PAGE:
Q: A recent study showed that long-term treatment with Ampyra significantly improved ambulatory function in gait-impaired MS patients, namely walking speed and endurance. It also found that those who were poor respondents to the therapy in short-term responded in longer term (2 years), although efficacy can diminish over time. What general feedback are you receiving from healthcare providers and patients on this therapy?
A: Ampyra has been tried by more than 120,000 people with MS in the United States, and tens of thousands more around the world. It has a meaningful impact for many people who try it; walking is a basic function that affects many other aspects of our lives. Like most medicines, not everyone will benefit.
Because MS is both a variable and progressive disease, people who do not respond at one point to Ampyra may see improvements later on. The data from this study is important to help medical professionals in determining how to prescribe Ampyra and assess its value to a particular individual.
Q: Ampyra is FDA-approved to improve walking in adults with MS. Is Acorda planning to explore other medical conditions which could benefit from Ampyra?
A: We conducted clinical trials to assess whether Ampyra would improve walking in people who had experienced an ischemic stroke. Unfortunately, the data did not support continued studies. We currently are not studying Ampyra in other neurological disorders, but are very gratified at the impact this medication has made in the treatment of people with MS.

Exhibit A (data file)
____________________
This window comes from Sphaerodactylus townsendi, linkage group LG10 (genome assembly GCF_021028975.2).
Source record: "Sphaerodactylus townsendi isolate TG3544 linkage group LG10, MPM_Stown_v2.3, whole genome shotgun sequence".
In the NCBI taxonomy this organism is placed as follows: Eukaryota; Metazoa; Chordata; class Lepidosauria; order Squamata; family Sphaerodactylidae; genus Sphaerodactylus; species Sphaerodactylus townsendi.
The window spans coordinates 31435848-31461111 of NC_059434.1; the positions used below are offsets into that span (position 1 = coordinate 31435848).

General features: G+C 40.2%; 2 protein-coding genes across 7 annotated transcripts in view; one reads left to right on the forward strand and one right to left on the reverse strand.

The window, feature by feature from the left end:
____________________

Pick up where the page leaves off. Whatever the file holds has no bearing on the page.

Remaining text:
Q: Although MS occurs mostly in adults, it is also diagnosed in children and adolescents. In fact, studies suggest that 2 to 5 percent of all MS patients have a history of symptom onset before age 18. Is Acorda planning to assess whether Ampyra can also benefit this patient population?
A: We don’t have plans to study Ampyra in pediatric MS.
Q: Not all patients respond to Ampyra. Are future studies planned to evaluate possible combination treatment approaches that might improve response?
A: We tried to find those kinds of patterns in our clinical trials, to see if we could identify people who were most likely to benefit from therapy. We found that there was no good predictor of who would be a responder — we looked at background therapies, type of MS and a number of other factors.
Q: Is Acorda developing other potential treatments for MS? Which aspects of the disease or symptoms would Acorda like to target pharmaceutically?
A: We are currently studying a drug called rHIgM22, which may help to stimulate remyelination in damaged nerves. This would be a complementary therapy to disease-modifying drugs that try to halt the progression of disease. M22 is currently in Phase 1 testing, and we expect to complete our ongoing clinical trial by the end of the year.